If you are going to somewhat downgrade the importance of keywords in your SEO approach, what is it that will now consume your attention? Topic clusters. The big change that is being seen in the SEO world is a move toward topical authority in the eyes of search engines like Google. In other words, the search engines want to see your site as an authority on a given topic, rather than just counting up how many times you mentioned the right keyword, or even how many links you have acquired (although that still matters).
What is a topic cluster? Let’s go through an example to help you better understand this concept. We are going to use an example from the cooking niche, but this same method can apply to virtually every market.
- The fictional company we will use for our example sells a vegetable peeler. Their goal with the content they create on their website is to bring in traffic that may eventually want to purchase a peeler from their site. For this part of their content strategy, they are focused on prospects who are near the top of the funnel. In other words, these searchers aren’t planning to make a purchase today, but they are interested in relevant topics and may wind up making a purchase at some point.
- Using an old-school, keyword-driven approach to SEO, this company might write predictable articles targeting keywords like “best vegetable peeler”, “best peeler under $20”, and on and on. This strategy would have worked nicely in the past, but it is losing relevance and inevitably leads to a string of articles on the site that cover the same basic subject.
- Instead, our company is going to shift to a new way of looking at content marketing by creating a cluster of pages around the core idea of vegetable peelers. In this way, the site can create topical authority in the eyes of the search engines while also covering just about every potential subject within this niche.
Examples of the pages they might develop include the following:
- Styles of vegetable peelers
- What are the hardest vegetables to peel?
- Five tips to peel vegetables quickly and easily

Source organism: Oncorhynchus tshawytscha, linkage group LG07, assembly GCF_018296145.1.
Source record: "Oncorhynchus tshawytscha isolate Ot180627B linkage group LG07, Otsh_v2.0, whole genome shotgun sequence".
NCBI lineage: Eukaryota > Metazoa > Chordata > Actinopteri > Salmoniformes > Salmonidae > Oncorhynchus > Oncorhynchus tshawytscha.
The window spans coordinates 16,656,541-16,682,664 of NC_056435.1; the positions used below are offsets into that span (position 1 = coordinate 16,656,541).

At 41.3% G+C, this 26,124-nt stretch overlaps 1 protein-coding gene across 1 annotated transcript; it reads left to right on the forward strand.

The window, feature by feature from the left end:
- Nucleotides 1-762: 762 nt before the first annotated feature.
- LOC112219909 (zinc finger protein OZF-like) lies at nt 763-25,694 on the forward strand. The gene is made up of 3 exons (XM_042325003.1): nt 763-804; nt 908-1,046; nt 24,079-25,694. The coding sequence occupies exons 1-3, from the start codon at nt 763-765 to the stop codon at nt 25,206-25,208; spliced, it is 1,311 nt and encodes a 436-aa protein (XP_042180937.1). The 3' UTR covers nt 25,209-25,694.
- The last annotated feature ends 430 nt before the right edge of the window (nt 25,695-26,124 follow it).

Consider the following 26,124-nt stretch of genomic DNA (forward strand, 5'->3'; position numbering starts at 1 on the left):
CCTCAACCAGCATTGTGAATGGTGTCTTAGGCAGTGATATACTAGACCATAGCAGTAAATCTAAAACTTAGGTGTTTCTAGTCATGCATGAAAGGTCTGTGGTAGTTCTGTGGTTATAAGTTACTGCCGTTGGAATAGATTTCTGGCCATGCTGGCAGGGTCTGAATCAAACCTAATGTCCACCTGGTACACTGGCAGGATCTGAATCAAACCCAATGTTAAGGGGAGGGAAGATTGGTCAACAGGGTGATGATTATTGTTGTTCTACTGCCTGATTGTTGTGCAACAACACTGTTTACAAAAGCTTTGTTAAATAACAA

- What to do with the peels from your veggies
- And on and on and on
Taking this method will allow the company to build out an entire section on their website that is dedicated to vegetable peeler information, education, and advice. While the topics that are used within the cluster will likely be based on some keyword research, it is not the keywords that are at the core of the strategy. Rather, it’s the topics themselves, and how they can inform the audience.
As you can see, even with a topic as narrow as vegetable peelers, there are plenty of different types of pieces that can be written. So, if this company actually sold a variety of kitchen wares and not just peelers, they could take the time to create a cluster of informative content for each of those products. That would result in a massive base of knowledge that would serve their customers and cast a wide net to capture organic traffic from tons of different searches.
What is a Pillar Page?
If we have managed to get you excited about the idea of using topic clusters on your site, the next step is to understand the nuts and bolts of how to execute this strategy. At the core of the topic cluster concept is the pillar page. Simply put, a pillar page is a central location (or hub) that serves as a topic cluster. For each cluster that you build on your site, you will build a pillar page that covers the topic from a high level and then points users out to the various supporting pages that include a greater level of detail.